Even at the start of the National Health Service's existence in 1948 it was realised by many of those employed in it that its tripartite division into hospital, local authority and executive council services, was to some extent unsatisfactory. Although the 1946 Act establishing the NHS represented a skilled and workable compromise between the interests and beliefs of the various groups involved in health care planning and delivery at that time, developments over the past 25 years have made a structural reorganisation increasingly necessary. The dominance of hospital based attitudes and values throughout the NHS and poor liaison between staff working in the community services and those in the hospitals have led to imbalances in the standards of care. The problems of the handicapped and the chronically ill in particular have received unsatisfactory attention.
Since the beginning of the 1960s, notably with the publication of the Porrit report in 1962, overt pressure for the integration of the three branches of the NHS has been growing. In 1968 the then Labour Government expressed its intention to act towards this end with the publication of the first of its two Green Papers on the NHS. The subsequent Conservative Government concurred with the view that reform was necessary and so, after the publication of a Consultative Document in 1971 and the White Paper of 1972, the NHS Reorganisation Act was drafted and finally passed through Parliament in the summer of 1973.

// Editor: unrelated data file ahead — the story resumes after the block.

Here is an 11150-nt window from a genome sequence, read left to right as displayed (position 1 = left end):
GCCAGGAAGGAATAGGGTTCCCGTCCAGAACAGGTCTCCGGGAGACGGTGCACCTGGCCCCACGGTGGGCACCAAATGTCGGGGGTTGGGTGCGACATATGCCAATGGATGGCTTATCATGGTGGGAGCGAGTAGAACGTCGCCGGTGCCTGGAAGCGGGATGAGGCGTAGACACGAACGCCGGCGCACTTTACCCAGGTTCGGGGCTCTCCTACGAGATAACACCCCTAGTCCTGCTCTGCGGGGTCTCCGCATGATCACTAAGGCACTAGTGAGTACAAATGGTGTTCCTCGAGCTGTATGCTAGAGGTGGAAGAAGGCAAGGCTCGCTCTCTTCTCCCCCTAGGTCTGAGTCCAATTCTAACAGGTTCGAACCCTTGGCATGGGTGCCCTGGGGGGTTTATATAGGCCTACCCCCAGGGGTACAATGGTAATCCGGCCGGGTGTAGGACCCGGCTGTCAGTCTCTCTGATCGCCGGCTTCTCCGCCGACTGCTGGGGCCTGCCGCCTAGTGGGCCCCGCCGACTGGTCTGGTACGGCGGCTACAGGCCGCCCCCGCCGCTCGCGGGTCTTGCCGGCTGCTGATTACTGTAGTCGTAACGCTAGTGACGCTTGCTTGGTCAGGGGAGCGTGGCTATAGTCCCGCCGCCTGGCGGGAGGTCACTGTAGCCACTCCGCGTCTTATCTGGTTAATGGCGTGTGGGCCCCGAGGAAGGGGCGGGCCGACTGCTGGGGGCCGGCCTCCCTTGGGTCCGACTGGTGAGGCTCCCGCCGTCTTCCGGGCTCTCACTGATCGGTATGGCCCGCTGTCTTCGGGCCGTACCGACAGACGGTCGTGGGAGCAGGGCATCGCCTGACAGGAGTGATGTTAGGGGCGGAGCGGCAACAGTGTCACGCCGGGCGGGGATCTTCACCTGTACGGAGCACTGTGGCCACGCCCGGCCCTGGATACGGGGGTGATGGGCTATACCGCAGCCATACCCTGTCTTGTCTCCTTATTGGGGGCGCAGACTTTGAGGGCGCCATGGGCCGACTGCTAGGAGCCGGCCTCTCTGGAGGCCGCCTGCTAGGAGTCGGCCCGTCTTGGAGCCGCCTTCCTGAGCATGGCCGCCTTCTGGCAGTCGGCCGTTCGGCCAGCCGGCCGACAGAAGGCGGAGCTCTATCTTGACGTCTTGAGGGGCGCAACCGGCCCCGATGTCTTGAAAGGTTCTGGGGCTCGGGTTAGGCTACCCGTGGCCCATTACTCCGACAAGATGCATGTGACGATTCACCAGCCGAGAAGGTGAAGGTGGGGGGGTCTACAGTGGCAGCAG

There are major differences between this recent legislation and that of 1946, both in content and background. For example, in 1946 the country was recovering from the enormous social and economic trauma of the Second World War. The radical concept of a state run health service providing universally available care of equal standard to all those in need underlined the differences between pre-war and post-war Britain. By contrast the 1973 Act involved the reorganisation of an existing and widely acclaimed service into which thousands of millions of pounds have been channelled during the past quarter of a Century of relatively stable national development.
Hence 1974 should be regarded as a single part of the ongoing evolution of our 'welfare state' health services rather than as an isolated event. This paper describes the major characteristics of the reorganisation, confining its analysis mainly to the situation in England, in the light of the above knowledge.